Why is Good Advice So Hard to Find?

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Ken Larson

You’re constantly researching and searching for good advice.
You’re scouring the internet for the best guidance related to your market and industry.

You’re pouring through differing articles, skimming through blog posts with opposing mentalities, and wasting a bunch of expensive time trying to identify whether the advice you receive is quality.

You’re also constantly trying to balance your research and advice-gathering efforts with actual implementation.

Before WWII, general knowledge would double every 100 years, according to Buckminster Fuller, the creator of the “Knowledge Doubling Curve.” But since then, it has increased exponentially and is doubling annually. At this rate, knowledge will soon be doubled every day.

That’s intense, isn’t it?

How do you, a leader, build and develop criteria for what you’re even open to implementing?
Don’t worry. It’s extremely difficult. After all, the entirety of the world’s information is in our pockets at all time.

It’s way too much to dig through. Also, not all of this advice and “knowledge” is good and actionable within your market or industry.

Some Questions to Ask Yourself Before Searching For Good Advice:

  • Where’s the gap in your company and its leadership?
  • Where is the opportunity for growth?
  • Once clarity is established, what do you need to close the gap?
  • What’s the one thing you could incorporate right now that would cost the least and yield the amount of short term and long term gain?

Some Questions to Ask Yourself While You Research:

How can I learn to listen to the right people?

This comes with time, and you most likely won’t know how who the right people are as soon as you start your process. You’ll know the information is quality when you implement their strategy successfully. Then make sure to write their name down!

In six months, you don’t want to be thinking, “Oh man, where did I read that?” and “Who said that again?”
Chances are, if one piece of advice worked from one specific person, they’ll offer other valuable information.

Sometimes the information is quality, but the timing is incorrect.
You might stumble on some useful tools that you just don’t know how to use yet. But keep them in your back pocket.

Listen to People Talk About Failure.

Transparency is HUGE. The more likely someone is to talk about their own failures, the more likely their success stories are accurate. The more you can learn from someone else’s failures, the more successful you’ll be.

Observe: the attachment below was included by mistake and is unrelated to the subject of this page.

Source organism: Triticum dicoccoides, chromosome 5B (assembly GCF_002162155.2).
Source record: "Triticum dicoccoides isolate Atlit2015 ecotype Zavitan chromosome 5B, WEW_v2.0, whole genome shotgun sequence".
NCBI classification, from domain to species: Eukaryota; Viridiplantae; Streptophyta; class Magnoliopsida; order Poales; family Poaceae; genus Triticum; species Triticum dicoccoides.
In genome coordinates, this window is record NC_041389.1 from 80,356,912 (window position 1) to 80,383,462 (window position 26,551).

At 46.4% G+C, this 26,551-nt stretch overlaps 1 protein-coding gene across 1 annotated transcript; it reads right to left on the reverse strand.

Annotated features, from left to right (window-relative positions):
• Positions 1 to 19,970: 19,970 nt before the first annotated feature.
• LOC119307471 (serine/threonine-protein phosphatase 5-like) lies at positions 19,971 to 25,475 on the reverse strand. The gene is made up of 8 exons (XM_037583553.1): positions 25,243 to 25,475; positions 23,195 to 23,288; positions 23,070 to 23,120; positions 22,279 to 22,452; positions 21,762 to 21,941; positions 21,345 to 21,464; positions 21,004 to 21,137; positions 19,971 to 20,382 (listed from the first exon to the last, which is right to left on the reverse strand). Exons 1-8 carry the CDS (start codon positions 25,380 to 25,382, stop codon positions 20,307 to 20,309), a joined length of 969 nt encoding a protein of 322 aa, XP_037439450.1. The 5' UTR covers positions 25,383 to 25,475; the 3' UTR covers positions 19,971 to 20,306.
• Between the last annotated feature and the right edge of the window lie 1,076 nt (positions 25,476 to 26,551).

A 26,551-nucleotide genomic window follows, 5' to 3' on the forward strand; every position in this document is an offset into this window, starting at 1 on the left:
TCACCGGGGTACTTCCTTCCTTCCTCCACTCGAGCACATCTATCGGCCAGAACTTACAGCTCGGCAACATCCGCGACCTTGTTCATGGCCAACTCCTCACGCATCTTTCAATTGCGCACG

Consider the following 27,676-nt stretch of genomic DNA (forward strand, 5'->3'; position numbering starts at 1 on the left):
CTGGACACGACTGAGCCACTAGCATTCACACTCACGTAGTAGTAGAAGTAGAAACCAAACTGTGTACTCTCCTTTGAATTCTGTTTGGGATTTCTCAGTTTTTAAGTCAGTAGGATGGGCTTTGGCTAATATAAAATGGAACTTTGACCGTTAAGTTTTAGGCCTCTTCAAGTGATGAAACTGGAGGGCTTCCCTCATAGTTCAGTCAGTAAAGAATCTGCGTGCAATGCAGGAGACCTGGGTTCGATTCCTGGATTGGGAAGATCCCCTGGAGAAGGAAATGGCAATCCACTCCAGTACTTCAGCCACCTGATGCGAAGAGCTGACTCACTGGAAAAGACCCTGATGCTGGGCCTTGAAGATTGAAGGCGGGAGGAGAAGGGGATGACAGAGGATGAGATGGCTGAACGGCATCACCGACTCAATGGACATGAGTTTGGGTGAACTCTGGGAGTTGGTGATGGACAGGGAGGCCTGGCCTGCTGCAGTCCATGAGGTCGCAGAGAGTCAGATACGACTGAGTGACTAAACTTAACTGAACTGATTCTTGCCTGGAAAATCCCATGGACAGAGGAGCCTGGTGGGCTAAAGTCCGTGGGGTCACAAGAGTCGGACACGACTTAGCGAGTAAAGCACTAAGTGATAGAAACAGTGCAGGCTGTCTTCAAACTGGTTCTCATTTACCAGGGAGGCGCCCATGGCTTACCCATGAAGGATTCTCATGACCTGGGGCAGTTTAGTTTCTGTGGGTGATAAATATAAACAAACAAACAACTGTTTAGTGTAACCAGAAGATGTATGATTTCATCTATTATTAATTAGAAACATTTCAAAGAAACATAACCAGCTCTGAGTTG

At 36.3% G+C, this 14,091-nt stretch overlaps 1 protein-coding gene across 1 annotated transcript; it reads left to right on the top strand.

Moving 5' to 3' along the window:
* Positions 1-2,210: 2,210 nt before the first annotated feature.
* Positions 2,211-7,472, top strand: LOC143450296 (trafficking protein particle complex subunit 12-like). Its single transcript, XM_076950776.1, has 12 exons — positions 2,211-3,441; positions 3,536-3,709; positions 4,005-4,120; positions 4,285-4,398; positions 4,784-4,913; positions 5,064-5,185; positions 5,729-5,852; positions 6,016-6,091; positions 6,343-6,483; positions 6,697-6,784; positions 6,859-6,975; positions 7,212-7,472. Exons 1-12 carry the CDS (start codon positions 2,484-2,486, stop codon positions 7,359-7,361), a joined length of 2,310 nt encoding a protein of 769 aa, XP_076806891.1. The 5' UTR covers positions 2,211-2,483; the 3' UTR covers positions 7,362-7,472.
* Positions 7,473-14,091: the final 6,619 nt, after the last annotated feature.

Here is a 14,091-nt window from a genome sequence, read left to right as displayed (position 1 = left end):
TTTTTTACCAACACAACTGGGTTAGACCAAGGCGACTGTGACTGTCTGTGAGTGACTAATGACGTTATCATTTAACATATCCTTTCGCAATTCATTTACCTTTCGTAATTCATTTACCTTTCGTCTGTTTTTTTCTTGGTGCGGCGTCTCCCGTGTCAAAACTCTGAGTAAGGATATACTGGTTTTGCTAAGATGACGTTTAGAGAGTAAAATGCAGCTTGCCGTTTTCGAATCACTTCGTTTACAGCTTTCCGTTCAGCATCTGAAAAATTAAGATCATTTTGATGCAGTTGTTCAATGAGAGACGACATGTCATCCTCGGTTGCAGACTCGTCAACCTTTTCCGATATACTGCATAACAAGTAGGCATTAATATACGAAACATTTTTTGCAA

If you haven’t already, start bookmarking what you deem as qualified and specific websites within your niche. Read a few blog posts to see if the information they’re offering makes sense and can be realized or achieved by your business.

Many times, blogs and advice articles are written for clicks, not for education. You can typically tell this by the incessant ads located on the sides of each page. Notice this post has no ads (wink). Be aware of clickbait.

It’s important to develop a circle of trust and to understand who’s inside of it.

Log advice from the people you feel most comfortable with.

Write down information from people within this circle and leaders along your career chain. For example, if you’re a developer, take advice from the senior developer.

When should I say no to business advice?

There are plenty of times when you can tell right off the bat that the advice you’re getting is quality. You might already not respect the person’s work ethic. You might dislike their managerial style. It can be difficult, as many people parade around with the knowledge they’re offering that they seem to not be implementing themselves.

You’re allowed to disregard the information you receive from people you don’t respect.

Can listening become an issue?

Sometimes you can listen and research too much.

Advice gathering is a great effort, but sometimes you have to learn how to stop and implement.

Give yourself a break and the freedom to fail by using a few tactics you’ve already researched before diving into something else just because you think something might not work. If it’s a maybe, and if it’s cost effective, try it!

How do I balance listening and execution?

This is the possibly most important question you’ll have, and the solution will help you run more smoothly.

First of all, make sure you add implementation to your research process.

So many business executives and entrepreneurs just do the research, and they view implementation as a separate process.
This means that they don’t hold the information they received as accountable when they should.

I’m not saying that the person who wrote the blog post you read is to blame for your business not selling “x” amount of products or services. But if you can trace your mistakes or failures back to the ideas represented in certain conversations or blog posts, you can get a better sense of the authors, advice givers, and articles you can stop following and start following in the future.

For example, if you work for a marketing company, maybe the tactics you researched don’t work well for a B2C company as it does for a B2B company.

A Quick System for Researching and Information Processing:


Spend some time reading and gathering information


Analyzing and digest what you feel are your most important findings.


Separate the quality information into chunks. Which portion makes sense to utilize right now? Which makes sense to use later?


Apply your findings by executing a detailed plan
This system will help you create an appropriate research calendar, and you’ll begin to research differently. You’ll be able to spend less time researching and more time implementing the information you’ve gathered. However, not just implementing. Implementing properly.

Don’t just trust information. Trust people.

For more quality advice, let’s talk!

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